FAO unveils N$1.6 billion drought plan for ten southern Africa states
Windhoek – In response to soaring needs, the Food and Agriculture Organisation of the UN (FAO) last Friday launched its Southern Africa El Niño Response Plan, which appeals for US$ 109 million (about N$1.627 billion) to assist 3.4 million pastoral, agro-pastoral and smallholder farming households across ten southern African countries.
Among the countries targetted for FAO’s appeal is Namibia, where 729 100 inhabitants are food insecure. The FAO is appealing for an additional US$2.5 million (N$35 million) for Namibia as the country battles with its worst drought in 80 years.
The Namibian government has budgeted N$90 million until March 2017 for drought food aid.
FAO’s appeal is now only 38 percent funded.
To address the scale and magnitude of the crisis, FAO declared Corporate Surge Support for Southern Africa on July 4, to last until February 15, 2017. Food security and agriculture information and analysis are prioritised through support to crop and input assessments, national vulnerability assessment committees and integrated food security phase classification processes.
The FAO strongly recommends that Namibia tends to vegetable seed and fertiliser; community-based seed production; small-scale irrigation; promotion of conservation agriculture; post-harvest training: supplementary feed; livestock destocking; fodder production; rangeland rehabilitation; animal health campaigns; rehabilitation of water points, and restocking.
Support to early warning systems, food security and vulnerability mapping, resilience building and capacity development training for agro-pastoral communities are also high priorities.
“The drought has significantly affected small scale farmers’ livelihoods, with smallholder farmers producing two-thirds below the average maize output and livestock-holding households having lost an estimated 55 100 animals (three-fourths of which were cattle) due to the drought. Pasture and water remain scarce in some areas, threatening the health of surviving livestock. Cereal prices are significantly higher than last year, which were already 20 percent above average, and more households are seeking casual labour to afford their food needs, though fewer opportunities are available,” the report states.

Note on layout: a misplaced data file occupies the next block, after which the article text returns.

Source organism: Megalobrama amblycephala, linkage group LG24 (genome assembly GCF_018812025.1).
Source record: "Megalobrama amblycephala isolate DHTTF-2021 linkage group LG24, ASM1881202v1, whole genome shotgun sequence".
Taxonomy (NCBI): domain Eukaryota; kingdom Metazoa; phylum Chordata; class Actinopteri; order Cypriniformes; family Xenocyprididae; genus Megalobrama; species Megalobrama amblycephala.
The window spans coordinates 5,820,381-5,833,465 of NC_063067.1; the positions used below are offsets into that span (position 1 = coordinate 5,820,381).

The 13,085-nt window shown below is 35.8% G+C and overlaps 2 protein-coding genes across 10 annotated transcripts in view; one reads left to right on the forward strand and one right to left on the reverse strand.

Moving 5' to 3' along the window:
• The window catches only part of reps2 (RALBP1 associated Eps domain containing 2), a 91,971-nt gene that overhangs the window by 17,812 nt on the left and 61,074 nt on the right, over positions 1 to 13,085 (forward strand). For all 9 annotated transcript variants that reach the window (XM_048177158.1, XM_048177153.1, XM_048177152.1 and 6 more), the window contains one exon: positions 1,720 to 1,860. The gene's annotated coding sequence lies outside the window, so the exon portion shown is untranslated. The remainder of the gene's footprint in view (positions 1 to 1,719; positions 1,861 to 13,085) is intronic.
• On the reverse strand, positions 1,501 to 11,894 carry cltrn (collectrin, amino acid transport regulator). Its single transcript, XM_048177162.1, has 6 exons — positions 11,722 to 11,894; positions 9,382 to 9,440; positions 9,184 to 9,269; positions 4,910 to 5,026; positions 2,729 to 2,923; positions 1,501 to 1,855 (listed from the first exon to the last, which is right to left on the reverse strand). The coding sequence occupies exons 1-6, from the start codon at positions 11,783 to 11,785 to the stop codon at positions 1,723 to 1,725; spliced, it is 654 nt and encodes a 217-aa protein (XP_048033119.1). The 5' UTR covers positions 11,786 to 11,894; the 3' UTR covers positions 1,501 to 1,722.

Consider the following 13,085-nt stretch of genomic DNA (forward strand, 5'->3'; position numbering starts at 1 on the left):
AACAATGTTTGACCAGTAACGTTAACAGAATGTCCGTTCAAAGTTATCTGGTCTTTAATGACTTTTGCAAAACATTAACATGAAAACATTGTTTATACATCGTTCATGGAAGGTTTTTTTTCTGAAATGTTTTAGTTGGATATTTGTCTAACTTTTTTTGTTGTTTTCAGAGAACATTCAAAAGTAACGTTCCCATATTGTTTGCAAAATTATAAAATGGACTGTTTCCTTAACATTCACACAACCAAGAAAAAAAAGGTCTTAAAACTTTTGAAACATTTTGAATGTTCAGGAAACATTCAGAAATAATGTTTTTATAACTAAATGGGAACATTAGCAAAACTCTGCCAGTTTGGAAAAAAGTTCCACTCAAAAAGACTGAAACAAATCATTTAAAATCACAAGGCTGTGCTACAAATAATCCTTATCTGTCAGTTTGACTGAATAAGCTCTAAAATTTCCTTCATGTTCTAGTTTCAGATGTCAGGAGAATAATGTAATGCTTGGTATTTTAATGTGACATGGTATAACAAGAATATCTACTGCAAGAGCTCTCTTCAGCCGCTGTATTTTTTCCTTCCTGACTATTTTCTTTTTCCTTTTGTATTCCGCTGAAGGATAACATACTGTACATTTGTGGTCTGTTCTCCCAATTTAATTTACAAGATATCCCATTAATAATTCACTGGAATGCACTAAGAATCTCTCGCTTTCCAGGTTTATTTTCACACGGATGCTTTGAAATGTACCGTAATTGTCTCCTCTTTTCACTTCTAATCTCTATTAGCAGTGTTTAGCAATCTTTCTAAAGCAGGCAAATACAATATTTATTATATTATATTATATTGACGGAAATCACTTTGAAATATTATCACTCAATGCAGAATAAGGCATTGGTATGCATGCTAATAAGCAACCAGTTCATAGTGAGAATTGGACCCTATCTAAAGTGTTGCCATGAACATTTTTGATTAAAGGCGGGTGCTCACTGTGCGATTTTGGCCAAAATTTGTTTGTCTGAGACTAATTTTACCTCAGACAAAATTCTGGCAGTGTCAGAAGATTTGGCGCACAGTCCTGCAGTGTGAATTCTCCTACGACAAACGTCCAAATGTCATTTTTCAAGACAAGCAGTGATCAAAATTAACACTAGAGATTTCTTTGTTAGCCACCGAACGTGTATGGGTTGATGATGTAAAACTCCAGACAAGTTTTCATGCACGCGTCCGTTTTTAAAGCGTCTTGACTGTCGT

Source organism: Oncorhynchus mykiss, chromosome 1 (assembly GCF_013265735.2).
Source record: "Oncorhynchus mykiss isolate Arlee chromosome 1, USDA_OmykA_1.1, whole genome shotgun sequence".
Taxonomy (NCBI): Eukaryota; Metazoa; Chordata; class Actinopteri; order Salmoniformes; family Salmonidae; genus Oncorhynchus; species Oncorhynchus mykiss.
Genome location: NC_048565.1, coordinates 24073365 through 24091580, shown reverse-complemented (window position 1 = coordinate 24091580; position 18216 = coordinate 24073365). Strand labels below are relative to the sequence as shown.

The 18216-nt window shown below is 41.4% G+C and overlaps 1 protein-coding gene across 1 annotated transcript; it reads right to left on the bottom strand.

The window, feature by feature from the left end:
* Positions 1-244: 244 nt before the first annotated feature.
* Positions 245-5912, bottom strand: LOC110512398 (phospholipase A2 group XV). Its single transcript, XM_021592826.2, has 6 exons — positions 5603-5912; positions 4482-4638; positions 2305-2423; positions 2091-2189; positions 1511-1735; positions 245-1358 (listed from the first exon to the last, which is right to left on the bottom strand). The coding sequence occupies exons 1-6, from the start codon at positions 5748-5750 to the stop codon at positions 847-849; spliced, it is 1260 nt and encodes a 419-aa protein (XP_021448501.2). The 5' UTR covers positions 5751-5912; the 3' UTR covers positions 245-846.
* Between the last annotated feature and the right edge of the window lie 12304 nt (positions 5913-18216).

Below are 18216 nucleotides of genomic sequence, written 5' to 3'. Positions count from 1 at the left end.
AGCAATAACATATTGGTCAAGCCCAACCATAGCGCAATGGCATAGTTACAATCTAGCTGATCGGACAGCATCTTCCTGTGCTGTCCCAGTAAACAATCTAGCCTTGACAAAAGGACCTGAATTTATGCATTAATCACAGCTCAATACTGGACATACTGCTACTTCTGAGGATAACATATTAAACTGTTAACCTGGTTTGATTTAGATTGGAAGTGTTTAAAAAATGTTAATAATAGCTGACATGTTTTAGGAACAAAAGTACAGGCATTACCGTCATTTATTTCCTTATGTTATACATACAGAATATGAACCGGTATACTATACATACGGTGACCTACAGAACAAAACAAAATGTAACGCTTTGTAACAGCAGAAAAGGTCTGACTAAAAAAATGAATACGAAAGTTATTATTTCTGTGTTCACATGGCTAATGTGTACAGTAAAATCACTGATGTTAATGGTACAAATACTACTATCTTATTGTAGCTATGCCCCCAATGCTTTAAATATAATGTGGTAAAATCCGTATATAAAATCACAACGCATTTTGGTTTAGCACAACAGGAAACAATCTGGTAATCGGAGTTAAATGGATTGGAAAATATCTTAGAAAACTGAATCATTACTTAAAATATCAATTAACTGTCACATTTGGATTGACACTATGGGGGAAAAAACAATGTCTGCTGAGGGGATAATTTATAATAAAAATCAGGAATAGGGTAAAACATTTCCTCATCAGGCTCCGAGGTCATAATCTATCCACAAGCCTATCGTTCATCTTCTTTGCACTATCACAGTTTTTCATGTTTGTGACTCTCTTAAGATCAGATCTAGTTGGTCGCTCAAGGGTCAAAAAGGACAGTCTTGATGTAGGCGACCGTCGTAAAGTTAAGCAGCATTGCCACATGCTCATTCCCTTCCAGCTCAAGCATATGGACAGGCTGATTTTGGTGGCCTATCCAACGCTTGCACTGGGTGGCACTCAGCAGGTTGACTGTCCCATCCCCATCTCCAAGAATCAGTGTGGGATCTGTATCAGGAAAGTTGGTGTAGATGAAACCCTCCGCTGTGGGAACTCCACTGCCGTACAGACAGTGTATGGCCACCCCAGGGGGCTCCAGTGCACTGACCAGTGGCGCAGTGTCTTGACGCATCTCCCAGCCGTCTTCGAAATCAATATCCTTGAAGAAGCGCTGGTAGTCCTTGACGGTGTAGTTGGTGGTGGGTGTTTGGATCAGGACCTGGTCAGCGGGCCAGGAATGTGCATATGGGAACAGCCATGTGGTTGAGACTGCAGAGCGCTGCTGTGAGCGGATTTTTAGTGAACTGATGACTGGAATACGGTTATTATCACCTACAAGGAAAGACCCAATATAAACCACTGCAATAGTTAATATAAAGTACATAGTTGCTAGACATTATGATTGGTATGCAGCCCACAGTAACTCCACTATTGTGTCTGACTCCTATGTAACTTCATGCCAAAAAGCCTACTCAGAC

A Namibian regional project is underway, enhancing disaster risk reduction capacity and building resilience through training, and improving access to drought-tolerant food, fodder crop seeds and water for livestock. Further, the Ministry of Agriculture, Water and Forestry, with support from FAO, has been rehabilitating boreholes, and providing training to farmers on conservation agriculture and rangeland management, as well as to community animal health workers.
To strengthen early warning at community, regional and national levels, FAO has provided the Namibia Meteorological Services with an automated weather station. FAO has supported government to finalise its strategy for disaster risk reduction and climate change adaption mainstreaming, and provided support to the conducting of a needs assessment to inform programming.
Drought emergencies have been declared by Botswana, Lesotho, Malawi, Namibia, Swaziland and Zimbabwe, as well as in the Grand Sud of Madagascar. Mozambique issued a red alert, and eight of South Africa’s nine provinces have been declared drought disaster areas, which account for almost 90 percent of the country’s maize production and are critically important for exports within the region.
The 2015/16 harvest assessments indicate a regional shortfall of nearly 9.3 million tonnes of cereal production. The high regional deficit is driving up staple food prices and constraining the already limited purchasing power of vulnerable families. The situation is already urgent with at least 40 million people projected to be food insecure in the 2016/17 lean season, 22 million of whom require immediate assistance.
In Angola, 756 000 people are food insecure, 1.1 million in Botswana, 680 000 in Lesotho ,1.4 million in Madagascar, 2.3 million in Malawi, 14.3 million in South Africa, 640 000 in Swaziland, 358 500 in Tanzania, 776 000 in Zambia and 4.1 million in Zimbabwe.